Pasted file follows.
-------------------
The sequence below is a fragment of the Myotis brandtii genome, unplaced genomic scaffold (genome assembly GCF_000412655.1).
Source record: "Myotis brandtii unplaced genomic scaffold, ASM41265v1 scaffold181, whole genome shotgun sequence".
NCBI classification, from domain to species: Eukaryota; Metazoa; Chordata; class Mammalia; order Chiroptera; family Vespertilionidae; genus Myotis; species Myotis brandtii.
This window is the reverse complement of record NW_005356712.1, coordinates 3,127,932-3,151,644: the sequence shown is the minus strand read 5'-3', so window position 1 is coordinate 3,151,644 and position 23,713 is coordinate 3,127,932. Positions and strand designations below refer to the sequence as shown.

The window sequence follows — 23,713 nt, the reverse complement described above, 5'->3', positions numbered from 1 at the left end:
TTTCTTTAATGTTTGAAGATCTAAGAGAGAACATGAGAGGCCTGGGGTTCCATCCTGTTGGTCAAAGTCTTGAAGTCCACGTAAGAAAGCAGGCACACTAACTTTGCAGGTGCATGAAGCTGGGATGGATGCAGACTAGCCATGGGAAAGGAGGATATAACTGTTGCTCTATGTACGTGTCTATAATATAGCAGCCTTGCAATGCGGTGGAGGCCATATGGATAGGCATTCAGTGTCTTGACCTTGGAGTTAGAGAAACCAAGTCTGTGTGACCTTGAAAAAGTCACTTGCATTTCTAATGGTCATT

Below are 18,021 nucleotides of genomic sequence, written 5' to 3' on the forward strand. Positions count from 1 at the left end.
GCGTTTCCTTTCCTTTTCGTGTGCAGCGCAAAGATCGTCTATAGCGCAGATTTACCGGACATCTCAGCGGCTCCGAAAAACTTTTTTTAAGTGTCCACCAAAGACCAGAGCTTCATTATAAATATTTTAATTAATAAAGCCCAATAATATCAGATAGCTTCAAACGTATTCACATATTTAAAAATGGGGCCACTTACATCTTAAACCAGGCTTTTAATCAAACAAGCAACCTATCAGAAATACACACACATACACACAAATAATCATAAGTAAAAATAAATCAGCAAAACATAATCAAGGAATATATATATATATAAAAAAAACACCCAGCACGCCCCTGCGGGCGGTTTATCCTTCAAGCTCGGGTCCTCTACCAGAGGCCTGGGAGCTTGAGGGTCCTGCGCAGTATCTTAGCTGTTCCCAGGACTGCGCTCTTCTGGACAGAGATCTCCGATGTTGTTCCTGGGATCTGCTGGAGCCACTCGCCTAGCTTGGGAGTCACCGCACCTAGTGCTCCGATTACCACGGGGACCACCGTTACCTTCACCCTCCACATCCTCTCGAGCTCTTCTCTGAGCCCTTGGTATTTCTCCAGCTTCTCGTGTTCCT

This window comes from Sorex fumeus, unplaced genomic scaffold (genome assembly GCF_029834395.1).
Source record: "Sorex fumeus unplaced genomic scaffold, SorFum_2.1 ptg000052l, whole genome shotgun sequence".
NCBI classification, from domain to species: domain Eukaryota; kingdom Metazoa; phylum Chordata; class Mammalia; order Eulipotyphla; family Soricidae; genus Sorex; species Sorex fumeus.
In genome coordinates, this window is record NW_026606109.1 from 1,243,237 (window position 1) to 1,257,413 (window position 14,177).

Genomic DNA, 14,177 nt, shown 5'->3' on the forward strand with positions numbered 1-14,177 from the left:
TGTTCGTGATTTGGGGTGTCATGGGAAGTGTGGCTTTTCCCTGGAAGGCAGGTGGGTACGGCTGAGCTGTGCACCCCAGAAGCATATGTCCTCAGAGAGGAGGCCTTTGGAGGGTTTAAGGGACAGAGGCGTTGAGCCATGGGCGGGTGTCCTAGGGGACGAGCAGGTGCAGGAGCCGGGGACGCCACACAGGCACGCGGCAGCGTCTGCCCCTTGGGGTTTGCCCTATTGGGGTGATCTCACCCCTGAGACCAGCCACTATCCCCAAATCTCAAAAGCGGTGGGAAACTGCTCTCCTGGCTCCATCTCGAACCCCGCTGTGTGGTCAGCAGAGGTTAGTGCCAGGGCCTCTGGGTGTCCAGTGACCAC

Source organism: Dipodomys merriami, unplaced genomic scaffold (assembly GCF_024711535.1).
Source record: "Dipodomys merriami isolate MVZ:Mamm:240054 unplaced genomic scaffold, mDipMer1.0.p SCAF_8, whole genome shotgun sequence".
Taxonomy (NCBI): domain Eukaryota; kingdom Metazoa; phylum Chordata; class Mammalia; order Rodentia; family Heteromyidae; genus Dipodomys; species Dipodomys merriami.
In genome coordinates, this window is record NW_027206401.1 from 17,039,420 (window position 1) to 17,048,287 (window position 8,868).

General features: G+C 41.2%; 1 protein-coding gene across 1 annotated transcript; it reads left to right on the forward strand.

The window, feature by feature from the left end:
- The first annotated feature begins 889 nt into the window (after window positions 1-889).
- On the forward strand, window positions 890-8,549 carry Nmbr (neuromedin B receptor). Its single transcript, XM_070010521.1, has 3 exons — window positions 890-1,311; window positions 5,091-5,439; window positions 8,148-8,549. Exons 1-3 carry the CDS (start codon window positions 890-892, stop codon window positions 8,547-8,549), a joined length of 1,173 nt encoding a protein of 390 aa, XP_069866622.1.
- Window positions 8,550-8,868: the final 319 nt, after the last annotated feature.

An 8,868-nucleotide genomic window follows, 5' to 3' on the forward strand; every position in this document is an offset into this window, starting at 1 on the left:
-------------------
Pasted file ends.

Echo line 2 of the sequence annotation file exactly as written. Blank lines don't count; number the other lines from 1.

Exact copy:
Source record: "Myotis brandtii unplaced genomic scaffold, ASM41265v1 scaffold181, whole genome shotgun sequence".